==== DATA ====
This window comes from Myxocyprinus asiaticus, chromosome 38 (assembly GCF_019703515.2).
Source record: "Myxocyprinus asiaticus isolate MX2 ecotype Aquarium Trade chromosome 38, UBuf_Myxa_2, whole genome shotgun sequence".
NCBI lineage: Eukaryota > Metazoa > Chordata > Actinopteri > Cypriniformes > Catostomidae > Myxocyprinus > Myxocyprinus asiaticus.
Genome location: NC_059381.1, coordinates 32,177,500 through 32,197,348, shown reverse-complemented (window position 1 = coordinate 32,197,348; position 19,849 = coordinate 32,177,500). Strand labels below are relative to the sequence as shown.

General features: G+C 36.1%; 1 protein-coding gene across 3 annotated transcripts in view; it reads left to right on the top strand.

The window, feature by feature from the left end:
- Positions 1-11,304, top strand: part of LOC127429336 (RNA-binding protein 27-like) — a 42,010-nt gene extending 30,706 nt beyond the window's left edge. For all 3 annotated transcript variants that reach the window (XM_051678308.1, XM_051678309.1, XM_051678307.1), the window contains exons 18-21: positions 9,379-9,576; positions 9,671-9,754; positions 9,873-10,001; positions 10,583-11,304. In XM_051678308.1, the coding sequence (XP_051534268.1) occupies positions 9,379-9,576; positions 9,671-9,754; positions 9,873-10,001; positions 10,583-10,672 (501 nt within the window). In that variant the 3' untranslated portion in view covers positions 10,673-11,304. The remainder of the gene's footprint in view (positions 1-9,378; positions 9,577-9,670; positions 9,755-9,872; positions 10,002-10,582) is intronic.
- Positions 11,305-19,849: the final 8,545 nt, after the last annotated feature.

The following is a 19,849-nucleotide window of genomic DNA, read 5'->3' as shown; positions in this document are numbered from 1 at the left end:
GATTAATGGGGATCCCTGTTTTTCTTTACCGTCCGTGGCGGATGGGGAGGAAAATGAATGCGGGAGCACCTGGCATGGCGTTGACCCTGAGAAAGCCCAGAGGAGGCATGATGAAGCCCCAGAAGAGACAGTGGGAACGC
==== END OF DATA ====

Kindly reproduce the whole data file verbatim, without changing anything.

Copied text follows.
This window comes from Myxocyprinus asiaticus, chromosome 38 (assembly GCF_019703515.2).
Source record: "Myxocyprinus asiaticus isolate MX2 ecotype Aquarium Trade chromosome 38, UBuf_Myxa_2, whole genome shotgun sequence".
NCBI lineage: Eukaryota > Metazoa > Chordata > Actinopteri > Cypriniformes > Catostomidae > Myxocyprinus > Myxocyprinus asiaticus.
Genome location: NC_059381.1, coordinates 32,177,500 through 32,197,348, shown reverse-complemented (window position 1 = coordinate 32,197,348; position 19,849 = coordinate 32,177,500). Strand labels below are relative to the sequence as shown.

General features: G+C 36.1%; 1 protein-coding gene across 3 annotated transcripts in view; it reads left to right on the top strand.

The window, feature by feature from the left end:
- Positions 1-11,304, top strand: part of LOC127429336 (RNA-binding protein 27-like) — a 42,010-nt gene extending 30,706 nt beyond the window's left edge. For all 3 annotated transcript variants that reach the window (XM_051678308.1, XM_051678309.1, XM_051678307.1), the window contains exons 18-21: positions 9,379-9,576; positions 9,671-9,754; positions 9,873-10,001; positions 10,583-11,304. In XM_051678308.1, the coding sequence (XP_051534268.1) occupies positions 9,379-9,576; positions 9,671-9,754; positions 9,873-10,001; positions 10,583-10,672 (501 nt within the window). In that variant the 3' untranslated portion in view covers positions 10,673-11,304. The remainder of the gene's footprint in view (positions 1-9,378; positions 9,577-9,670; positions 9,755-9,872; positions 10,002-10,582) is intronic.
- Positions 11,305-19,849: the final 8,545 nt, after the last annotated feature.

The following is a 19,849-nucleotide window of genomic DNA, read 5'->3' as shown; positions in this document are numbered from 1 at the left end:
GATTAATGGGGATCCCTGTTTTTCTTTACCGTCCGTGGCGGATGGGGAGGAAAATGAATGCGGGAGCACCTGGCATGGCGTTGACCCTGAGAAAGCCCAGAGGAGGCATGATGAAGCCCCAGAAGAGACAGTGGGAACGC